Subway Station Superintendent Thomas H. Merrick began his career in the New York City transit system in the days of iron men and wooden change booths. Customers paid their fare with a nickel, coal burning pot-bellied stoves warmed the mezzanine sections of elevated stations and employees like Merrick worked a six-day week serving riders.
He began his Transit career as a railroad clerk on June 23, 1948 and recently put in his last day on the job on Aug. 31. Merrick put a period to a long and distinguished career in transit that spanned 65 years and decades of change. He was originally assigned to the BMT Division with starting wage of 90 cents per hour, “a good and decent wage at the time,” said Merrick, who never lost his enthusiasm for the job and remains highly valued by his co-workers.
“Mr. Merrick is an inspiration as both a gentleman and fellow New York City Transit employee. When you consider his length of service, he has worked through the best and worst of times here at transit and through all that time he has been a tremendous resource to both his co-workers and our customers. I am speaking for the entire organization as I thank him for his service and wish him a great and well-deserved retirement,” said NYC Transit Acting President Carmen Bianco.
Born on November 2, 1921, in Wilmington, N.C., he ends his career only two months shy of his 92nd birthday. This point in his life comes more than six decades after his first day on the job at the old Stillwell Terminal in Coney Island, where he remembers returning three quarters and four nickels to customers who asked for change of a dollar to pay the nickel fare.
Prior to his tenure at NYC Transit, he was drafted into the United States Army where he served between 1942 and 1946. He trained at Fort McClellan, Alabama and Fort Huachuca, Arizona before being shipped out to Italy and France as part of the 92nd Infantry “Buffalo” Division, a segregated unit of renowned black soldiers. Assigned as a Howitzer Gunner, he was later promoted to Battery Clerk. After being discharged with honor, Merrick worked as a file clerk with the Veterans Administration.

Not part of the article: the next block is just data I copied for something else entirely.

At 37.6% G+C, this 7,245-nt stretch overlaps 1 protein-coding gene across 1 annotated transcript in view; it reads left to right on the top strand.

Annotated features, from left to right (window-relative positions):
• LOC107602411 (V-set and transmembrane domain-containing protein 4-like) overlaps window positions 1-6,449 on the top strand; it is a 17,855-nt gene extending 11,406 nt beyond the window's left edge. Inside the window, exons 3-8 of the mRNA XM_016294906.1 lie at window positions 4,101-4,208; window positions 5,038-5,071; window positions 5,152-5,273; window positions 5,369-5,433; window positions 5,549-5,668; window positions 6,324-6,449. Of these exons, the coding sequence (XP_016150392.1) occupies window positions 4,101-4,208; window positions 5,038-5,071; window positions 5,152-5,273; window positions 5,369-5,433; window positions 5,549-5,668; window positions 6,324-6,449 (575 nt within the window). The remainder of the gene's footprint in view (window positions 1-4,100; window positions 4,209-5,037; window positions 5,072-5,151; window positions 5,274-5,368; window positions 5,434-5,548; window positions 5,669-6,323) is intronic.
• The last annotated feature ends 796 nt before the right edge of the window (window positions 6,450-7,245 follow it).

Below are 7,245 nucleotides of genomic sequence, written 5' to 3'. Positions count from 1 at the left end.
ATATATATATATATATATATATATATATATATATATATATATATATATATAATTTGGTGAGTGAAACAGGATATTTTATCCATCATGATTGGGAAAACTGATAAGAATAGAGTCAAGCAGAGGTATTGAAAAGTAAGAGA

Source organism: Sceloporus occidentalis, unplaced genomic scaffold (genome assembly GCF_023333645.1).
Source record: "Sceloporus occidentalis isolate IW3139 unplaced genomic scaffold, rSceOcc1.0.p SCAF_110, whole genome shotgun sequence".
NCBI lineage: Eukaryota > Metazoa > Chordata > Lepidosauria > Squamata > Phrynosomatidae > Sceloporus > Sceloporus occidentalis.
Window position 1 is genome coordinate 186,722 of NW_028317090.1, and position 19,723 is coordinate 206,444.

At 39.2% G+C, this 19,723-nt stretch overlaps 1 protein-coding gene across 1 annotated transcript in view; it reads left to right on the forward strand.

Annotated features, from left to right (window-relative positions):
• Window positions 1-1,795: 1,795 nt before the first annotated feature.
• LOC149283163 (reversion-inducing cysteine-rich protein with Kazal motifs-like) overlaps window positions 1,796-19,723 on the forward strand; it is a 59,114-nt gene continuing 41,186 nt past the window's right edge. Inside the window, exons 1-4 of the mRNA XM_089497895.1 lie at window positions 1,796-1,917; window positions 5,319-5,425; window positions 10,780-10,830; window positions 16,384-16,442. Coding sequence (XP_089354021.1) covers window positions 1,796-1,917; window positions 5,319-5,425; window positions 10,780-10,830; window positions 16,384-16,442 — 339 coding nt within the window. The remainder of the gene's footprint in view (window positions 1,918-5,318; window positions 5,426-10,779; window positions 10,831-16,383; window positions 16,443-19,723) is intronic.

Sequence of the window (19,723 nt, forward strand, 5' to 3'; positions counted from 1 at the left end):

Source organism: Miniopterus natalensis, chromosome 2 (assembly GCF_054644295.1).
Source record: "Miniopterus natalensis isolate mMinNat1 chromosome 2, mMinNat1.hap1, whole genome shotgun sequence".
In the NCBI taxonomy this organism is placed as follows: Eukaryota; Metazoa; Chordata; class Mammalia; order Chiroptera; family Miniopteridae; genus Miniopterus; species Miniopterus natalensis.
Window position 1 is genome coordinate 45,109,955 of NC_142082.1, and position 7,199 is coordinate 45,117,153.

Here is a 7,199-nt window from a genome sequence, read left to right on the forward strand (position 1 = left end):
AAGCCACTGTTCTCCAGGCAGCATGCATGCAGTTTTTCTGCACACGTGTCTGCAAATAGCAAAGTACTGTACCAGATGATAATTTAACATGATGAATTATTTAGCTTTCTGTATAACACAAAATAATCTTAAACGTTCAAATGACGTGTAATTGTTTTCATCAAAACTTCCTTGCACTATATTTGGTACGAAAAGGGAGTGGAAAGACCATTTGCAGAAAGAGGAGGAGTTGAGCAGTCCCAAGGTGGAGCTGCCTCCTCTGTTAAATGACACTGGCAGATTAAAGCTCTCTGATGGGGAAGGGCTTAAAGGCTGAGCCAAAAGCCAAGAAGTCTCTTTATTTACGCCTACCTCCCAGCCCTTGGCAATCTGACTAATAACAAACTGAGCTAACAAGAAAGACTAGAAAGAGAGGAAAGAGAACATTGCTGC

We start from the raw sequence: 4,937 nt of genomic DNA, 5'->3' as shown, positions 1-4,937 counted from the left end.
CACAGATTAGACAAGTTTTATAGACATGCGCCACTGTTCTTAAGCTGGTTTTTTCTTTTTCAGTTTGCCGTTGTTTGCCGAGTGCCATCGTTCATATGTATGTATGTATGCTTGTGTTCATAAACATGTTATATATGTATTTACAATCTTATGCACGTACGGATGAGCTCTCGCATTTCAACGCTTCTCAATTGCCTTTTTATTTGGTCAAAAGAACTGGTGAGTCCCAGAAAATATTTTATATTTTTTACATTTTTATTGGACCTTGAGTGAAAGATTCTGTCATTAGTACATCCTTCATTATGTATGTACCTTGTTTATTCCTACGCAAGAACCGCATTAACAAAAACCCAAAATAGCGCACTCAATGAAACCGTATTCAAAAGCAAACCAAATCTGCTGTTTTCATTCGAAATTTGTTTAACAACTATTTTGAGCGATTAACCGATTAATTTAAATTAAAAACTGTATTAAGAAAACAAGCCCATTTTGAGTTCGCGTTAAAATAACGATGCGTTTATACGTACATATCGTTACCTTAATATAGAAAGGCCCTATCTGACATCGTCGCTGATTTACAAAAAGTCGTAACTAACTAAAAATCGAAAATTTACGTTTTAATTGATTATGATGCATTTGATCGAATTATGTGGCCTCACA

Recently Merrick shared a memorable moment in his NYC Transit career. Tom was on a committee to “beautify stations,” as he describes it. The committee was chaired by Phyllis Wagner, the wife of NYC’s 102nd Mayor, Robert F. Wagner. At the end of one rather lengthy committee meeting at MTA headquarters, the former mayor arrived to meet his wife for a dinner engagement. There, Merrick was introduced to Mayor Wagner.
He has personally witnessed many of the advancements and improvements in the station environments throughout his long career. Included in these upgrades over the years are the replacement of incandescent light bulbs with clean fluorescent lighting in stations, an array of changes with fares and tokens to improved automated fare collection, wood token booths with barred windows to bullet resistant service booths, significant improvements in emergency communications for employees and customers in distress such as the emergency booth communication system (EBCS), Halon fire suppression capability and most prominently, station rehabilitations. As Merrick compares the stations, he describes them as “dark and gloomy” prior to being given much needed attention to now “attractive and bright.”